CSS Research and Policy Seminar with Zoltan Feher

Zoltan Feher, a PhD candidate at The Fletcher School, presented his paper, “From Tiananmen to the World Trade Organization: Why Did the United States Help China’s Rise in the Early Post-Cold War Period?” at a September 29 session of the CSS Research and Policy Seminar series. In the paper, Feher asks the question: Why did the United States get China policy wrong in the George H. W. Bush and Bill Clinton presidencies, and what does International Relations theory say about it? The United States invested precious time and money aiding China’s rise, and yet it created a competitor instead of a friend.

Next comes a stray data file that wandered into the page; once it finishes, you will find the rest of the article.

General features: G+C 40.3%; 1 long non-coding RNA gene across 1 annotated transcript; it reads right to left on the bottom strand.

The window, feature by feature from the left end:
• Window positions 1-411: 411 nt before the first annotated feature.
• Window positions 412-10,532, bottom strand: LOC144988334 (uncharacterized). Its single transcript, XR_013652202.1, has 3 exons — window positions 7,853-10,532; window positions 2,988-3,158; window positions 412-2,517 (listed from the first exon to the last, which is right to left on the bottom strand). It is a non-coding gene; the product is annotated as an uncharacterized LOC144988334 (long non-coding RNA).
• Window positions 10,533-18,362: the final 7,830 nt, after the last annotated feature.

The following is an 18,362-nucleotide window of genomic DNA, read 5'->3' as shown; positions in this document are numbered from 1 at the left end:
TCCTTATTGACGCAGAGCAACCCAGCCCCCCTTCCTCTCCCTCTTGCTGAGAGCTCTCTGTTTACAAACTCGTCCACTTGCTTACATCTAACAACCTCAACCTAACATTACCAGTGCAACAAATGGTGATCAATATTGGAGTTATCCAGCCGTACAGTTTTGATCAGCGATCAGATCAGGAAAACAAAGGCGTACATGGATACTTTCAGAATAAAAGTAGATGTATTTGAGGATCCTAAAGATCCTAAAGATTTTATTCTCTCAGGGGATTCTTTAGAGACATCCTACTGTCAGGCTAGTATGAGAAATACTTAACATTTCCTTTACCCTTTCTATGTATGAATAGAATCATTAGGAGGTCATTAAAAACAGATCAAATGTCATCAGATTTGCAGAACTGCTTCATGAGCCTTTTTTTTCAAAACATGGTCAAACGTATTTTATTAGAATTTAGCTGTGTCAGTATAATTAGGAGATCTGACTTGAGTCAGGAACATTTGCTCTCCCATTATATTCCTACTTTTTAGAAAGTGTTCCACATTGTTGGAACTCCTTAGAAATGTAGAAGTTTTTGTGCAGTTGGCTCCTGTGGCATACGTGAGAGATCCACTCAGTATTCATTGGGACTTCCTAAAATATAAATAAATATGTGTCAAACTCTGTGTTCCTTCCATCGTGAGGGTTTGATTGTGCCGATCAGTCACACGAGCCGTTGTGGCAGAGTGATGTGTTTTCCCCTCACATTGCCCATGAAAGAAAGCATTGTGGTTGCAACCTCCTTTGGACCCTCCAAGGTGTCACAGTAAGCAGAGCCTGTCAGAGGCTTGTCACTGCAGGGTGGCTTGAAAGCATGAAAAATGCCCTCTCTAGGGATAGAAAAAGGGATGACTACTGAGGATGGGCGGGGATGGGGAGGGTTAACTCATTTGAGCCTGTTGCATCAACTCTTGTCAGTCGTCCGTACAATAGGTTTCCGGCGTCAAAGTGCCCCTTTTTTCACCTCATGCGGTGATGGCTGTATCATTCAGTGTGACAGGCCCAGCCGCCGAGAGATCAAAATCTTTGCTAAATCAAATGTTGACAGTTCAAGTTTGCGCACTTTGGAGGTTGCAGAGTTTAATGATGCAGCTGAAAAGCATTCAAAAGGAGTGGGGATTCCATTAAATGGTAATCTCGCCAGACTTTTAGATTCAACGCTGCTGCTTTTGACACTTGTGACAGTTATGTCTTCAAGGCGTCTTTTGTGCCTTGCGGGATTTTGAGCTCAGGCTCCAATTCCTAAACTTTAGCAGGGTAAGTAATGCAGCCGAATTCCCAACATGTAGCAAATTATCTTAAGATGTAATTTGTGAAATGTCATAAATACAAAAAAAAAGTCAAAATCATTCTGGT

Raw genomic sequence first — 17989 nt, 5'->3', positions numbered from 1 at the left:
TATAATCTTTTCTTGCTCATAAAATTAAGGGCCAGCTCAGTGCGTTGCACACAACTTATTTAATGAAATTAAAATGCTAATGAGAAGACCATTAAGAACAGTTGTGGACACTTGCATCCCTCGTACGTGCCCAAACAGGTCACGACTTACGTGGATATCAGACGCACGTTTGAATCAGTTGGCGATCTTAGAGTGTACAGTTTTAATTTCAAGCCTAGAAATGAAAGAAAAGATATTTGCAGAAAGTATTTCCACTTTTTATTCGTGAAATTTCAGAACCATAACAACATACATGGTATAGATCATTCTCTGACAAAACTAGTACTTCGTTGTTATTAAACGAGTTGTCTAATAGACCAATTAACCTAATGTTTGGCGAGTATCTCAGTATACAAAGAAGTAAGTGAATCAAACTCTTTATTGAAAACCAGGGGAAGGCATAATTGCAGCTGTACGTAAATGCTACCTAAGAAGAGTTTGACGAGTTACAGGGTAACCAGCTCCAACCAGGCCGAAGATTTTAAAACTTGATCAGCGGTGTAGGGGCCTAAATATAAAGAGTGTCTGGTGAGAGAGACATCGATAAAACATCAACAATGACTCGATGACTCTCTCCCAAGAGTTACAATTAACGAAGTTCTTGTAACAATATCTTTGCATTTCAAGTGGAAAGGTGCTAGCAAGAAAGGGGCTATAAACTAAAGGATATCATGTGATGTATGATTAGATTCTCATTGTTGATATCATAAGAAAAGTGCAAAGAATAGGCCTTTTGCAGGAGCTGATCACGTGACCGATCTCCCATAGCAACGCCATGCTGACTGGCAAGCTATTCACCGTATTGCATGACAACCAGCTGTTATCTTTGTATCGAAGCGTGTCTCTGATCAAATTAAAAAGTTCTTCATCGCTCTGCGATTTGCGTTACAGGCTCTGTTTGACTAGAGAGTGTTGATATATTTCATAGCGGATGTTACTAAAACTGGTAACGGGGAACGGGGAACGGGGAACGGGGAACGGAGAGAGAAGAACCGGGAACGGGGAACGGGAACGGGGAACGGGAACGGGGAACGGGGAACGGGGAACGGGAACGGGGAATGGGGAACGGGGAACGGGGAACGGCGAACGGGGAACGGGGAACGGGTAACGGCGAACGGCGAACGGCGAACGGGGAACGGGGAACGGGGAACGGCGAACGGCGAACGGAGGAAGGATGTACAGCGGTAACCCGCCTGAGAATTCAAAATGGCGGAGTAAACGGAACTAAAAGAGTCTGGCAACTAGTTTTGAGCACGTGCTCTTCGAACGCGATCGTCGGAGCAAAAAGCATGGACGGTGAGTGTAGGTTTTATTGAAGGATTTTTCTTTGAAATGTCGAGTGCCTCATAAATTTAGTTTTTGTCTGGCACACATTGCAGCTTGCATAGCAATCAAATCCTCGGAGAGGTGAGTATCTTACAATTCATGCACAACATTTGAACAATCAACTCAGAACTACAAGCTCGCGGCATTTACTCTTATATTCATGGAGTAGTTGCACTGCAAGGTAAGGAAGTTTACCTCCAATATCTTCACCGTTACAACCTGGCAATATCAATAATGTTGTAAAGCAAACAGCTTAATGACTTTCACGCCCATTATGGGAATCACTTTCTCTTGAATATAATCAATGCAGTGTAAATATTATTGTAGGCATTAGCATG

Why would a global superpower help a potential adversary? Feher argues that misperception, personal biases, and, most importantly, elite expectations explain why the United States assisted China’s rise. He locates his answer within the neoclassical realist tradition, stressing the effect of widespread beliefs in the foreign policy executive. Decision-makers believed China would support and grow the U.S.-led liberal international order, a global system of norms and governance, by playing by the rules, “rising peacefully,” and being a “responsible stakeholder.” Foreign policy decision-makers assumed China’s integration into the world economy and economic liberalization would lead to political and social reform within China. But the results have been mixed. In his explanation of U.S. behavior in the 1990s, Feher sees a compromise between different International Relations traditions—one that values the international system as a foundational variable, but incorporates the mediating effect of beliefs.

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